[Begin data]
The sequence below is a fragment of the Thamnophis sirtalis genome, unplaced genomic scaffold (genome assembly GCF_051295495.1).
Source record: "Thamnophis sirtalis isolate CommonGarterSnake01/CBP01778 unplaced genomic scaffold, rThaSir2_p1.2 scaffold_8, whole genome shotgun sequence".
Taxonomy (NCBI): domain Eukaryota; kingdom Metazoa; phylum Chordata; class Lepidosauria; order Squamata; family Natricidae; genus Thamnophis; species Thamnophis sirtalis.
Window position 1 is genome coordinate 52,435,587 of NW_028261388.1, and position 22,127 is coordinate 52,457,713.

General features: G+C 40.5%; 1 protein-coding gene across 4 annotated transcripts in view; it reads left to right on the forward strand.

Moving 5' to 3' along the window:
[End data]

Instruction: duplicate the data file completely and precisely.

The sequence below is a fragment of the Thamnophis sirtalis genome, unplaced genomic scaffold (genome assembly GCF_051295495.1).
Source record: "Thamnophis sirtalis isolate CommonGarterSnake01/CBP01778 unplaced genomic scaffold, rThaSir2_p1.2 scaffold_8, whole genome shotgun sequence".
Taxonomy (NCBI): domain Eukaryota; kingdom Metazoa; phylum Chordata; class Lepidosauria; order Squamata; family Natricidae; genus Thamnophis; species Thamnophis sirtalis.
Window position 1 is genome coordinate 52,435,587 of NW_028261388.1, and position 22,127 is coordinate 52,457,713.

General features: G+C 40.5%; 1 protein-coding gene across 4 annotated transcripts in view; it reads left to right on the forward strand.

Moving 5' to 3' along the window: